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Heat Pain Perception Decreases with Age

May 24, 2024

Does pain perception change with age? In particular, is there a significant increase or decrease in perception between older and younger people in response to different types of painful stimuli, such as heat and pressure?

Pain perception is a complex physiological and psychological process that is influenced by various factors, including age, gender, cultural background, and previous pain experience. With the accelerated aging of the population, understanding how age affects pain perception and how these changes occur is critical for developing appropriate pain management strategies for older adults.

To reveal the behavioral pattern underlying the changes in pain perception during aging and to provide a scientific basis for pain management and treatment in older adults, Dr. KONG Yazhuo and his team from the Institute of Psychology of the Chinese Academy of Sciences compared the similarities and differences in the perception of two different modalities of stimuli, heat and pressure, between young and older adults by collecting sensory debriefings of these stimuli from young adults and older adults.

The researchers designed involved applying heat and pressure stimuli that relied on small and large fibers, respectively, to groups of younger and older adults. Participants' pain thresholds and ratings of stimulus sensation were assessed by heat and pressure pulses of nine intensities applied to their right and left feet separately.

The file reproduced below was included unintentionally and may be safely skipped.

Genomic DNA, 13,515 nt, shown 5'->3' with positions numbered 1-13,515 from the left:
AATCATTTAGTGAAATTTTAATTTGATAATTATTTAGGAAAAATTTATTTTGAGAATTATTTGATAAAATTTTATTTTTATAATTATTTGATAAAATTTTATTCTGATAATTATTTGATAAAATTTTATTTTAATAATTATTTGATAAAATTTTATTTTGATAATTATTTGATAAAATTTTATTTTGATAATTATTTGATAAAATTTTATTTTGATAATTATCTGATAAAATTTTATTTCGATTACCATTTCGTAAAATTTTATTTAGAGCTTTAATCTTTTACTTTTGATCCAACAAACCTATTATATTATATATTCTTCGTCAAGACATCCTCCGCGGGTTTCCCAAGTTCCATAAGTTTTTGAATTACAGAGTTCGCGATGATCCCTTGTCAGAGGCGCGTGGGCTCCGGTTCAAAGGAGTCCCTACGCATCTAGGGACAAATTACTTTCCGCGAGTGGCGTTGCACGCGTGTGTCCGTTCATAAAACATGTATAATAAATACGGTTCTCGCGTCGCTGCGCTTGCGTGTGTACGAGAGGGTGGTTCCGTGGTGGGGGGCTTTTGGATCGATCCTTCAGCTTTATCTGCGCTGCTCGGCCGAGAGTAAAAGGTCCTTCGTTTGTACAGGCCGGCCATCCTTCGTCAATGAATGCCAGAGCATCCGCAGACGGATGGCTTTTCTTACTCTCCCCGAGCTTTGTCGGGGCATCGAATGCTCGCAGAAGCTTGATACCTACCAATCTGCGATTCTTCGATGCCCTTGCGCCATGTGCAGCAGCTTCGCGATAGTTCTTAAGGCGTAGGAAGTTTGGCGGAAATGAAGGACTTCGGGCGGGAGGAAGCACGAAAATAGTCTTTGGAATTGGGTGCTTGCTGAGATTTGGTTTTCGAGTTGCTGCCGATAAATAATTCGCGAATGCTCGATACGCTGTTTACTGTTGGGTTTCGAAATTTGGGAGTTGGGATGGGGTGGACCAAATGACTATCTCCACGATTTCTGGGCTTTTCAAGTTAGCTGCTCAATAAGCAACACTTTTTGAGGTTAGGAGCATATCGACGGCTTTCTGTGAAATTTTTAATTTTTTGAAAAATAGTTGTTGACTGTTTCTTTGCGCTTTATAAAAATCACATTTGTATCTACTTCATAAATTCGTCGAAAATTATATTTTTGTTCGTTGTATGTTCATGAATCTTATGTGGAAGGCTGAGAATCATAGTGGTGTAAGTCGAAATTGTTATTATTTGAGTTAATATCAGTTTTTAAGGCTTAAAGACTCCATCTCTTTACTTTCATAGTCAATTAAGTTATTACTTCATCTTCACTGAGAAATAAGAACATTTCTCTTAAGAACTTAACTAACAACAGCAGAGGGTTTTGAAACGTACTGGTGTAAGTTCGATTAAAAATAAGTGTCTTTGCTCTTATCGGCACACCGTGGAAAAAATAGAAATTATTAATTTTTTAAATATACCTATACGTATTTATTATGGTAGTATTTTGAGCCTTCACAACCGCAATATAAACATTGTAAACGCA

They found that older adults reported lower pain ratings for heat stimuli above their pain threshold, suggesting a reduced sensitivity to heat pain with age.

In addition, older adults had significantly lower discriminative ability for heat stimuli near or above their pain threshold compared to younger adults, suggesting a decline in the ability to discriminate heat pain intensity with age. However, no significant decline was observed for pressure pain.

The researchers concluded that aging is associated with a decline in heat pain perception, as evidenced by increased thresholds and decrease discriminability. Interestingly, pressure pain perception and sensitivity do not show significant age-related changes.

These findings increase our understanding of how aging affects somatosensory function, which could inform the assessment and treatment of older adults experiencing pain.

The study entitled "Age-associated changes in multimodal pain perception" was published on May 22 in Age And Ageing, and it was supported by the National Natural Science Foundation of China.

A. Experimental setup and conditions (created with BioRender.com); B. Correlation between age and pain thresholds; Significant difference in heat threshold; Pain ratings of heat stimuli across younger and older groups (**p < 0.01, ***p < 0.001); C. Significant difference in pain discriminability at various levels of heat stimuli; Correlations between pain discriminability and pain threshold; Correlations between age and discriminability of heat stimulation (**p < 0.01) (Image by KONG Yazhuo's team)

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LIU Chen

Institute of Psychology

E-mail:

Age-associated changes in multimodal pain perception

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